In a working role, structural engineers can employ a wide variety of disciplines including design, calculation, and innovation. The process of becoming a structural engineer requires more than the technical knowledge and skills that can be gained through achieving qualifications. In addition to this theoretical understanding, the experience and practical knowledge gained through actually undertaking the role in a commercial environment is required. It is to this end that a graduate structural engineer undertakes a variety of roles during an induction period before being given the title of structural engineer.
During the personal development stage of his or her career, a graduate structural engineer must work through different disciplines required by the role. As an example, he or she may undertake a period of time within a design department. During this time, the individual learns to design isolated structural components as part of a team to tackle design challenges in real-world situations. The development of these isolated components eventually evolves into the design of larger and more complex structural installations.
Once the graduate structural engineer has completed a learning period within a design group, it is common that he or she is paired with an experienced structural engineer. And, a mentor-mentee relationship is formed. While being mentored by an experienced professional, the graduate structural engineer can expect to receive guidance on methods of working along with experience in developing integrated structural designs.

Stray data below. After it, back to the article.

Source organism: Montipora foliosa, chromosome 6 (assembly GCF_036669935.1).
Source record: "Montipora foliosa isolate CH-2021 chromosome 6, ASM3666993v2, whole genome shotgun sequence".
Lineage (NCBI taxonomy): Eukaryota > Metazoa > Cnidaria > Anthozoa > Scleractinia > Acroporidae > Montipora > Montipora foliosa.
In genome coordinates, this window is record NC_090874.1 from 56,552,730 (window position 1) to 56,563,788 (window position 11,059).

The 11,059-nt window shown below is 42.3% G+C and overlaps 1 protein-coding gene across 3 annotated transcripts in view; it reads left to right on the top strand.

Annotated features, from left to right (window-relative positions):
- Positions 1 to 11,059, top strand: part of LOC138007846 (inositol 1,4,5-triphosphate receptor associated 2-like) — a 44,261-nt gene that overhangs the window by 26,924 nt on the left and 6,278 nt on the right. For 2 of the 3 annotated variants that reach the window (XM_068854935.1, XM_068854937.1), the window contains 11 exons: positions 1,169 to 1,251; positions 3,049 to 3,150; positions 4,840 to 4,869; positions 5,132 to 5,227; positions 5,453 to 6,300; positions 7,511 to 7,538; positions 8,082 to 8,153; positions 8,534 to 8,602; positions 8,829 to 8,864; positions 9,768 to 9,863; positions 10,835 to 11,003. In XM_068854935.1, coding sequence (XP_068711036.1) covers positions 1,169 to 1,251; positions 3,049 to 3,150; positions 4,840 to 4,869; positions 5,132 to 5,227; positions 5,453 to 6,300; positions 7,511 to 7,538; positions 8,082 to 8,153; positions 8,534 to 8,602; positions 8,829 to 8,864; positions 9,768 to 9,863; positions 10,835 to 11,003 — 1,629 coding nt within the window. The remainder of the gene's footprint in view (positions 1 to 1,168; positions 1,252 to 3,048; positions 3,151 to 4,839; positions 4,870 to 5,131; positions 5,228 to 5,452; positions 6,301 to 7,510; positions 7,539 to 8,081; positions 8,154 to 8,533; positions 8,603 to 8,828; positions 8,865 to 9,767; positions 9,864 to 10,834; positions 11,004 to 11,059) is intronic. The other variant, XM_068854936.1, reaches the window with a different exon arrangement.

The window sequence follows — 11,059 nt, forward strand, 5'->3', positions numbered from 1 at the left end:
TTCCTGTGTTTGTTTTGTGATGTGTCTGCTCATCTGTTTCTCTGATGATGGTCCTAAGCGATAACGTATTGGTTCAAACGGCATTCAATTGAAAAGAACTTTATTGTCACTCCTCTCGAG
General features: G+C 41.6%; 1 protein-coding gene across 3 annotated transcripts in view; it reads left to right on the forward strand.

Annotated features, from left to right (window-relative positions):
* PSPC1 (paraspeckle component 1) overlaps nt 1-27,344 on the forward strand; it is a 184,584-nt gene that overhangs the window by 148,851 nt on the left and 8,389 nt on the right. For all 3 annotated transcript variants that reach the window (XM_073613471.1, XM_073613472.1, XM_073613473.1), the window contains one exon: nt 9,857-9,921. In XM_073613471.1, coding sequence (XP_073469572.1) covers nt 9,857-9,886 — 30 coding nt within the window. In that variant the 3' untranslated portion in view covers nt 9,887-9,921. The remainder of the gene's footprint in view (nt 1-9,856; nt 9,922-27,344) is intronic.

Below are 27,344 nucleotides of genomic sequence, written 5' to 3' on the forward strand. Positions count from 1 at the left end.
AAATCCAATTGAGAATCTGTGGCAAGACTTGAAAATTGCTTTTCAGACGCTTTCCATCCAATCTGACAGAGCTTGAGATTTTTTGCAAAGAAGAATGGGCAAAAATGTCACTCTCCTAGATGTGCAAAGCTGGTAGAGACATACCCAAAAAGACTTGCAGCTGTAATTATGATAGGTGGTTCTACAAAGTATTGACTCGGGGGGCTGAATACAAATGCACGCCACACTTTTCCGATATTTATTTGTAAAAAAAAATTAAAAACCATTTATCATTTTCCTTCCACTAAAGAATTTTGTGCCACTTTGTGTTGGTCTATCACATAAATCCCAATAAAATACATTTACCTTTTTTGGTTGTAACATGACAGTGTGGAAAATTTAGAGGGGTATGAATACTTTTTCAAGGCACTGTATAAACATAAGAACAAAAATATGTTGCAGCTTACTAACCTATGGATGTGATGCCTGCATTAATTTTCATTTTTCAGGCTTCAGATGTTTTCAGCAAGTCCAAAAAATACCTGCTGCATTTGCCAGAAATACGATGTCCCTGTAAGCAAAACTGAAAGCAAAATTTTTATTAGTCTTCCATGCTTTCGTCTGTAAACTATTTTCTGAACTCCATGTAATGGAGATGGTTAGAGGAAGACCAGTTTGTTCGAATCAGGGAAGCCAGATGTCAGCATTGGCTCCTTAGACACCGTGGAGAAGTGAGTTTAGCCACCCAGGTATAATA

The different kinds of application experienced by graduates vary depending on the specialty of the consulting firms for which they work. Indicatively, the range of these applications can include bridges, residential dwellings, and large industrial or commercial developments. Structural engineering is not limited to the construction industry, and roles are available within the shipping and aerospace industries. Regardless of the industry in which a graduate structural engineer chooses to work, he or she is required to collaborate with electrical and mechanical engineers. Within the construction industry, structural engineers also work alongside civil engineers and architects.
Structural engineering is generally considered as a specialist division of civil engineering. Within their roles, structural engineers must calculate, configure, and design bridges, buildings, and industrial installations that are suitably strong and stable to operate effectively. Factors that can have effects on the design of these structures include wind loading, localized ground or bearing conditions, and vehicular loads. Additional considerations that are required during the design process include human comfort, deflection or vibration, and lifespan fatigue.